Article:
“Honeymoon” by Denis Urubko at Gasherbrum II – details of the passage
Last Friday we reported on the success of Denis Urubko at Gasherbrum II . The lack of direct contact with the mountaineer made the published information quite laconic. Due to his rank, Denis’s feat deserves a broader description.
No information and Pipi accident
We had to wait for detailed information about Denis’s solo transition to Gasherbrum II because of the situation that happened to Maria “Pipi” Cardell at the beginning of the expedition. Pipi fell unlucky during the approach to the base near Gasherbrum, injured. The alpinist initially accompanied Denis during the acclimatization entry by a normal route, but severe pain forced her to turn back from camp 2 (Denis continued climbing to reach the summit on July 18 – he was accompanied by Janusz Adamski and Jarosław Zdanowicz , who climbed independently without oxygen) ).
Because the insurance company required prepayment for the transport of Maria Cardell by helicopter, and the mountaineers did not have sufficient funds ($ 17,000), Pipi had no choice but to go to Askole on its own. However, she decided to wait at the base, giving her partner time to perform the test.
After Denis’s success and return to base, the mountaineers began trekking back without revealing too much information about the climbing itself and the newly formed road.
Honey Moon , or Denis Urubko on a new route to Gasherbrum II
The message from Denis after leaving Gasherbrum II was:
Thank you for your support. We go down the valley. I am pleased with the passage of a beautiful new road – Honey Moon , but also finished with a 24-hour, risky and passionate action. I come back to life with Pipi [Pipi is also Denis’s life partner – editor].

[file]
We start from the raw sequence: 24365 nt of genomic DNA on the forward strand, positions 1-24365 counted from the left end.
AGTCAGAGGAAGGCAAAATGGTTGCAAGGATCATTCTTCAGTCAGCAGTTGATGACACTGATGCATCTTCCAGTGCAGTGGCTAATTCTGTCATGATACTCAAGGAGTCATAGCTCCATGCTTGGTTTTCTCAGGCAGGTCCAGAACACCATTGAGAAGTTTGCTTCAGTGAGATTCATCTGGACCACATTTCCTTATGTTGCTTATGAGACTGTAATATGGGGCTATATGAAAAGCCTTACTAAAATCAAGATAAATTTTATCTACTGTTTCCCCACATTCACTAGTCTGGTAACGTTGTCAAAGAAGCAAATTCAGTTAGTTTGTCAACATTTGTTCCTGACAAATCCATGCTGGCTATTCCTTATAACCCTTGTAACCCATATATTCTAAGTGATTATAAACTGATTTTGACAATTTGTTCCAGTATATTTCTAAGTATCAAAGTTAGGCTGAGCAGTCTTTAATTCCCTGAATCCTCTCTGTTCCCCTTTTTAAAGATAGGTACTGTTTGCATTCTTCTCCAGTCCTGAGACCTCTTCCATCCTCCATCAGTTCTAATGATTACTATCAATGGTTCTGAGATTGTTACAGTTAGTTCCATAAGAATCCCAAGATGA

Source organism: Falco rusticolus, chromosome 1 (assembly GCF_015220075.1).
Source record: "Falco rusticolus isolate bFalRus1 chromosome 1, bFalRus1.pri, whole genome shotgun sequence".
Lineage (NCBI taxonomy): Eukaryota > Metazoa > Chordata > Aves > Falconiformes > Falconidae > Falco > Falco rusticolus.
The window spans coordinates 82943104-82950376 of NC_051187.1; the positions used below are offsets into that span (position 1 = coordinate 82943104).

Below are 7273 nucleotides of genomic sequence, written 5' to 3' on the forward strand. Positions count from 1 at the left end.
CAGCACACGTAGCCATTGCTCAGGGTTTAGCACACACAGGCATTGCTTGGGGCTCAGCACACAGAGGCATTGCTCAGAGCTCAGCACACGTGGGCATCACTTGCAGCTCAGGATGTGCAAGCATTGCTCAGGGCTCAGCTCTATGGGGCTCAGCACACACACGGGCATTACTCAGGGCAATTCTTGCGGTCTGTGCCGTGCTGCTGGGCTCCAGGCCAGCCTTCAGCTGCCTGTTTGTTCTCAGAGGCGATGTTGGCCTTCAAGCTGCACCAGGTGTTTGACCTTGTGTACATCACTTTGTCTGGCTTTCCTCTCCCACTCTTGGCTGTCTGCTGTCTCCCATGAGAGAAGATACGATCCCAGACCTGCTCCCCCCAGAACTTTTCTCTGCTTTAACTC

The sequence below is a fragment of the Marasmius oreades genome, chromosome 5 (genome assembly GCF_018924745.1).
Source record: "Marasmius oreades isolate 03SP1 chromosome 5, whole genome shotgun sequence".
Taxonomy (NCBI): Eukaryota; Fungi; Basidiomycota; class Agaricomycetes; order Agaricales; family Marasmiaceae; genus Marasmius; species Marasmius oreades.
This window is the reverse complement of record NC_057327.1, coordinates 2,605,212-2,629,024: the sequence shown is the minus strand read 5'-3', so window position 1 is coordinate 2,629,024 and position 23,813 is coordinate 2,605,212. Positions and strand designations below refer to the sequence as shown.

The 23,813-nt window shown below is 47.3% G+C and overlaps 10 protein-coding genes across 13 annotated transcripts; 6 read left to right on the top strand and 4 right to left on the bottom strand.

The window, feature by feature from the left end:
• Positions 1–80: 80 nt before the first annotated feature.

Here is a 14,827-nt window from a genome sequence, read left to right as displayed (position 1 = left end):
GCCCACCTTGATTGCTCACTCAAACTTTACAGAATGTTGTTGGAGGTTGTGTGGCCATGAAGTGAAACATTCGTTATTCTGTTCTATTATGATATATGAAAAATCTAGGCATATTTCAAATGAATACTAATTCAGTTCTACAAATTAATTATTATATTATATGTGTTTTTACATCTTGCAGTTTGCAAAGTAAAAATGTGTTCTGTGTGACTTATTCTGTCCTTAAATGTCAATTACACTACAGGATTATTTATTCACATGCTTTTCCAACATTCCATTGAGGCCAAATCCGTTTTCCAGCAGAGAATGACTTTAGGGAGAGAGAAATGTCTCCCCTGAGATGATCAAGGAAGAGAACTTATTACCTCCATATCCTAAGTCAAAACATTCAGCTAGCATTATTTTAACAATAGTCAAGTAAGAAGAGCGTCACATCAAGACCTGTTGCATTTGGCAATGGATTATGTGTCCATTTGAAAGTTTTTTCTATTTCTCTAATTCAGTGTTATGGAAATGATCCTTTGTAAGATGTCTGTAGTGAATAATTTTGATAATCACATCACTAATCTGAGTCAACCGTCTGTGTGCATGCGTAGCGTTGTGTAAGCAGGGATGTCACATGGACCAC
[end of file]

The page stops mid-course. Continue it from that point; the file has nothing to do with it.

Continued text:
Urubko set out from the camp on the evening of July 31 (around 20:40 he crossed the marginal crevice of the glacier at the base of the wall), deciding to climb despite the best conditions. At the same time, the Don Bowie – Lotta Hints – Matthew James team abandoned their plans to enter the GII by normal means. Denis, however, rated his line as relatively safe.
The mountaineers had their last eye contact with Denis in the valley in the afternoon of August 1, when Urubko was at an altitude above 7000 m. Later it became dark. That night the temperatures were relatively high, the snow did not freeze – it did not bind. All observers, however, unanimously suppressed their fears.
The mountaineer reached the summit on August 1 at 20:40. Due to the darkness and bad weather, after 10 minutes, he started returning normally.
He returned to camp 1 on August 2, after about 42 hours of operation. The section between base and camp 1 (both up and down) was covered in the company of mountaineers (including Don Bowie), recognizing that the passage of a heavily sealed glacier area without protection is an unnecessary risk.
In the lower part of the mountain, the road goes far to the left of the classic road (the routes of the first conquerors from 1956), to later change to the huge plateau leading to the peak pyramid from the west. There are two roads running along the edges of the wall (the Poles road from 1975 on the left, the Carlos Carsolio road from 1995 on the right) and a road traverse the top pyramid / variant of Adam Bielecki and Felix Berg from last year . While climbing this wall, Urubko tried to keep as straight a line as possible running through the center of the pyramid.
In the interview Denis gave mountain.ru, we read about performance difficulties and difficult snow / weather conditions, but Denis does not mention technical difficulties.
It seems that more important than climbing itself is the style in which Denis did it. Alone and non-stop (the whole action lasted about 42 hours), i.e. without camping. The fact that “without oxygen” is clear to most of us – Urubko obviously does not recognize this type of help (as well as electric heaters).
Urubko also tried to “slim down” his backpack as much as possible. He did not take camping gear, too much extra clothing, nor water or a snow melter. He did not have with him equipment providing connectivity or GPS transmitter. The lack of these last items of equipment can be viewed in two ways – as an additional feat that increases risk or irresponsible behavior.